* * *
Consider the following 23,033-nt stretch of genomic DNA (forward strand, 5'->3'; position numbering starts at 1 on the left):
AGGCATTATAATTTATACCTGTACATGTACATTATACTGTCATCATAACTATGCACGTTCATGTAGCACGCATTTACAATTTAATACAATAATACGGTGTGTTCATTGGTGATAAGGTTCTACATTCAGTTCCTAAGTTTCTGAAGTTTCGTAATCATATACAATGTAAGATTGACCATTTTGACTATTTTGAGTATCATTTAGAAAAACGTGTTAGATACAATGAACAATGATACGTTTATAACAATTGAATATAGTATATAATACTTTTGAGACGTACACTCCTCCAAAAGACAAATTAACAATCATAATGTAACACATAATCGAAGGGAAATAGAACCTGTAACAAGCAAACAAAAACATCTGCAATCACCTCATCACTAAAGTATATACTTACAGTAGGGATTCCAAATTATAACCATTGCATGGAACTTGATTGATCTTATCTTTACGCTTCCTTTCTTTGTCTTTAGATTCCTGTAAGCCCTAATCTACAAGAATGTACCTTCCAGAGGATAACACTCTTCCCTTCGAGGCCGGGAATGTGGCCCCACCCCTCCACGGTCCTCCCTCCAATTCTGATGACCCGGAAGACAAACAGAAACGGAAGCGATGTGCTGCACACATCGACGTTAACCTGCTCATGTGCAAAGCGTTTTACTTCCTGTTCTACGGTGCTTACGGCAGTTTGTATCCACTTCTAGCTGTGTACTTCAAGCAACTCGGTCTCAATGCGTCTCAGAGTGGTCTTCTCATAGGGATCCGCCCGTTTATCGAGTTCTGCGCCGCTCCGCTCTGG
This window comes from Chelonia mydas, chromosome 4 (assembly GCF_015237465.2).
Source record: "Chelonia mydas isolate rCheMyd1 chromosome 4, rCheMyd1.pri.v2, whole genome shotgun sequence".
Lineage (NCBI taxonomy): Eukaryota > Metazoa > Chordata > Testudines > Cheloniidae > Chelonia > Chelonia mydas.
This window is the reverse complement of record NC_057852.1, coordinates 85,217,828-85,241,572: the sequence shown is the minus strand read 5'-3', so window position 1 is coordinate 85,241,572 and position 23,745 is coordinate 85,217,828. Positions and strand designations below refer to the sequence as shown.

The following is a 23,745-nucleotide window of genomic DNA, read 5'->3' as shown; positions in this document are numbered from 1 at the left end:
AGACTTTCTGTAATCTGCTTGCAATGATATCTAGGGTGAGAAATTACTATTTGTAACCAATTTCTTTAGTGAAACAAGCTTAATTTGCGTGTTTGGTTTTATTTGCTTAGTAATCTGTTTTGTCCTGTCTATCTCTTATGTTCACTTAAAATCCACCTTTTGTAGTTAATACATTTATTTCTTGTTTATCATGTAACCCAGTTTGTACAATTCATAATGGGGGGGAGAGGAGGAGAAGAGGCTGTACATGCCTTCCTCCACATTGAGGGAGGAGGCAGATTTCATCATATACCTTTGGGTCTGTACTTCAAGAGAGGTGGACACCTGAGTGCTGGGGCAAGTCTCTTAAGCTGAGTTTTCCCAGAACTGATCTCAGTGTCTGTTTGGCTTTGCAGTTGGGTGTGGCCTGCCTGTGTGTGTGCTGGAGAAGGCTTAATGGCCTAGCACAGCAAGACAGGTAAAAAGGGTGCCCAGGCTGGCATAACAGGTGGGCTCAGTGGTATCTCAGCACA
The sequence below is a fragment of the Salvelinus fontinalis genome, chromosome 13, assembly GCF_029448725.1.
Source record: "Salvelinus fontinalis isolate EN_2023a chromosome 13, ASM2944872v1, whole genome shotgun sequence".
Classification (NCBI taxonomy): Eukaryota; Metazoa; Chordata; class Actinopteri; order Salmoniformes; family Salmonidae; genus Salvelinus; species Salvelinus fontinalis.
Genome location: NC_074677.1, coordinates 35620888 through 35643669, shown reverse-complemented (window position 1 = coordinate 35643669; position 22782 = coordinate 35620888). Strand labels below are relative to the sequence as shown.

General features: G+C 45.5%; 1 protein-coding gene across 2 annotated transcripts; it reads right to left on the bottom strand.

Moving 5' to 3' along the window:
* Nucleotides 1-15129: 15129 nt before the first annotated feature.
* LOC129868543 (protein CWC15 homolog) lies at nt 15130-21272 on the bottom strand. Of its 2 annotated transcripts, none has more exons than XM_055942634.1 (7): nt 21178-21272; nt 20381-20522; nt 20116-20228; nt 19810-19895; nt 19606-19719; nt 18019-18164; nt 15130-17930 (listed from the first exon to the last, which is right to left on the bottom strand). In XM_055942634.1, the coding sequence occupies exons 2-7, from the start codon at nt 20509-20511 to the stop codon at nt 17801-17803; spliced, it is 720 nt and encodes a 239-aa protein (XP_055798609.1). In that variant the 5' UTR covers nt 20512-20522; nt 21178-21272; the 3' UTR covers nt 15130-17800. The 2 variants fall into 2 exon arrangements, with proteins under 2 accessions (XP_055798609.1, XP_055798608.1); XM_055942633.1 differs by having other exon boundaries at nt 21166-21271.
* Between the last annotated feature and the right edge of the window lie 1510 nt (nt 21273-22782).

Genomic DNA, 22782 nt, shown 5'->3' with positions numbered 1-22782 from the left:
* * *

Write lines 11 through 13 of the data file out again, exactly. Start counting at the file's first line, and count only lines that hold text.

Classification (NCBI taxonomy): Eukaryota; Metazoa; Chordata; class Actinopteri; order Salmoniformes; family Salmonidae; genus Salvelinus; species Salvelinus fontinalis.
Genome location: NC_074677.1, coordinates 35620888 through 35643669, shown reverse-complemented (window position 1 = coordinate 35643669; position 22782 = coordinate 35620888). Strand labels below are relative to the sequence as shown.

General features: G+C 45.5%; 1 protein-coding gene across 2 annotated transcripts; it reads right to left on the bottom strand.